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Possible Problems at Polls From Voter ID Law

GRAPHIC: The Arkansas Secretary of State's office lists the kinds of IDs that a voter must have to vote. Graphic from the Secretary of State's website.
GRAPHIC: The Arkansas Secretary of State's office lists the kinds of IDs that a voter must have to vote. Graphic from the Secretary of State's website.
May 8, 2014

LITTLE ROCK, Ark. – Confusion caused by Arkansas's voter ID law might mean serious problems as folks go to the polls for the primary.

Last year's law requires Arkansans to present a photo ID to vote.

But it's under a legal cloud, and as with similar laws in other states, may be ruled unconstitutional.

In the meantime Rita Sklar, executive director of ACLU of Arkansas, recommends that anyone with questions go to the group’s website, or that of the Secretary of State.

And if you're refused a regular ballot because of an ID problem, she recommends filing a provisional ballot and getting in touch.

"They should request a provisional ballot, fill that out, and give us a call and leave a message that says, 'Let me vote' with their name and number and we'll get back to them," she advises.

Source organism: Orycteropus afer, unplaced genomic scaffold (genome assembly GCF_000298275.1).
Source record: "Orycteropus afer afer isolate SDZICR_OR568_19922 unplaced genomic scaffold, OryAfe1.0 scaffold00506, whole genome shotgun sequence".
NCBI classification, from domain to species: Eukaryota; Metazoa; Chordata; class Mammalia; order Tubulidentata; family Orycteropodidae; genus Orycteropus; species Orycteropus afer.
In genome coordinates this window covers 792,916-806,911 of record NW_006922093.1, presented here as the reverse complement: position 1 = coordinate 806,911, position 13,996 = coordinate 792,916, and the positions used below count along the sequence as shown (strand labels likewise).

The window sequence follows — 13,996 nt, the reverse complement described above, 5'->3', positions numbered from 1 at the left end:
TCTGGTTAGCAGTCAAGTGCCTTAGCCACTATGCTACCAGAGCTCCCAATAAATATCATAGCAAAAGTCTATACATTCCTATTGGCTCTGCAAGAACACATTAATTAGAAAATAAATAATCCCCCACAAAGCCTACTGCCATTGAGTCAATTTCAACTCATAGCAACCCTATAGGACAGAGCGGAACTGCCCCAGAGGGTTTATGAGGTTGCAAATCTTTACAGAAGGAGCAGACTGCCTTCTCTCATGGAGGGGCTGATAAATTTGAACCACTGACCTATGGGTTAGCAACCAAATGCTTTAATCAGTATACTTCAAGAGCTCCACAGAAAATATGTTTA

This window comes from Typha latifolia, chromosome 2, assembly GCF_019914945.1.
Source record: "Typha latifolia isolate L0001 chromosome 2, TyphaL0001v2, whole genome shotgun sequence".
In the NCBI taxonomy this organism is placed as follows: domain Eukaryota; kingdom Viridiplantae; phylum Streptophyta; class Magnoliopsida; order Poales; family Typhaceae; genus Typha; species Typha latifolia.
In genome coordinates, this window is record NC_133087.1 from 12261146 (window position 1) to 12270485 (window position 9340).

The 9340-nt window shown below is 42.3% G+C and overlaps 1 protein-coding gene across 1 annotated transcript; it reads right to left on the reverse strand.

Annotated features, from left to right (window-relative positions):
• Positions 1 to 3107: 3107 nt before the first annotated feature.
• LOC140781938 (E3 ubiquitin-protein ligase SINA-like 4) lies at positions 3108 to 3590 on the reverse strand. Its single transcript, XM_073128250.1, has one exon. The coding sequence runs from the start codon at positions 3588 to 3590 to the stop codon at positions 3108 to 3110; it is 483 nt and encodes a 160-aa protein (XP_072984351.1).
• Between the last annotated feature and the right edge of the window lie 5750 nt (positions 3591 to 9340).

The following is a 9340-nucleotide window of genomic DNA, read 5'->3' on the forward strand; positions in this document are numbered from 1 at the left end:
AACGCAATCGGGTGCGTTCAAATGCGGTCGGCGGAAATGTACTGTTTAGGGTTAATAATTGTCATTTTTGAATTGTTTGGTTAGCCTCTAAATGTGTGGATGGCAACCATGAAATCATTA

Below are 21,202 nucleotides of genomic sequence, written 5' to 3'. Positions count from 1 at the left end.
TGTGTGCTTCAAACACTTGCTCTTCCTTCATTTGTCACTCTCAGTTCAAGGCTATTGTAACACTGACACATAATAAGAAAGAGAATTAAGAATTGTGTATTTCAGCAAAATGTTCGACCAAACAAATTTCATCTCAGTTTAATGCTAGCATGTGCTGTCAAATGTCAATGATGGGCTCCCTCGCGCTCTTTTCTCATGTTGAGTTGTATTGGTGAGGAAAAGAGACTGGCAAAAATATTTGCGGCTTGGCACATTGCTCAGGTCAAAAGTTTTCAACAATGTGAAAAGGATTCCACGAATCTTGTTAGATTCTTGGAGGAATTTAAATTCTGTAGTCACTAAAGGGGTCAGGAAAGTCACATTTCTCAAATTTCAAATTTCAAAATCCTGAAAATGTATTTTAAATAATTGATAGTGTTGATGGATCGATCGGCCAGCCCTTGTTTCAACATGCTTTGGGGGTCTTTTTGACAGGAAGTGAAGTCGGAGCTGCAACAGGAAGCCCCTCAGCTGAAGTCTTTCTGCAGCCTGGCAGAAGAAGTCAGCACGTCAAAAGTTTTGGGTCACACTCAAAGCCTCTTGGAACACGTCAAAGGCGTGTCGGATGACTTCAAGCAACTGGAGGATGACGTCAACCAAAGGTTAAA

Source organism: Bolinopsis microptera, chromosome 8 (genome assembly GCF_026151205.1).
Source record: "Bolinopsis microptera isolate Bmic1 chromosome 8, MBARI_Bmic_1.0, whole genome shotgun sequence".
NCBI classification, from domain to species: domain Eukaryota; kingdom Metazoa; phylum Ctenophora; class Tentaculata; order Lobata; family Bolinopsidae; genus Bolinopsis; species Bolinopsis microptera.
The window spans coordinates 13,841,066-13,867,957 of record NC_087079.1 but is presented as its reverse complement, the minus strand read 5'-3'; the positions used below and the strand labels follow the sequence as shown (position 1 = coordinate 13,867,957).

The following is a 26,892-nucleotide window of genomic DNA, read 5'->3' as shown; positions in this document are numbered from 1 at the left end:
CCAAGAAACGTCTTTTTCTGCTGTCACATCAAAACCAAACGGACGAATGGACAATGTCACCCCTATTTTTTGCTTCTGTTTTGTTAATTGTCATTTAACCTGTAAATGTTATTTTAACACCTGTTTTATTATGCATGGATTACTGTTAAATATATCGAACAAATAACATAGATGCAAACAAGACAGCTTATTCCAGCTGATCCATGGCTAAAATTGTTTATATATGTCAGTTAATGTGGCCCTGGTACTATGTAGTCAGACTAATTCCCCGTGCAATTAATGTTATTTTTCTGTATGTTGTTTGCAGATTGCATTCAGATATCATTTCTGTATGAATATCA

The primary is May 20, with early voting before then.

The group is at acluarkansas.org or 501-374-2660.

The law's supporters say it will stop people from voting under someone else's name.

Sklar calls it a solution for a problem that doesn't exist – that voter impersonation almost never happens.

Much more common, she maintains, are voter suppression or intimidation.

Sklar says some living Arkansans still remember having to pay a poll tax to vote. Now they again risk being denied the right.

"These are people who've voted all their lives,” she stresses. “And suddenly they can't go down to the county courthouse and say, 'Hey, Bob, give me my ballot,' because they don't have the photo ID."

The state ACLU challenged the law on the grounds that it goes beyond the few voter qualifications stated in the Arkansas constitution.

One court agreed, although the case is still being appealed.

Sklar says the constitution's authors wanted to protect people's right to vote, much more than restricting it.

"When that was written, they wanted to ensure that nobody was excluded from voting,” she relates. “This voter ID law adds a qualification unconstitutional under the Arkansas constitution."


Dan Heyman, Public News Service - AR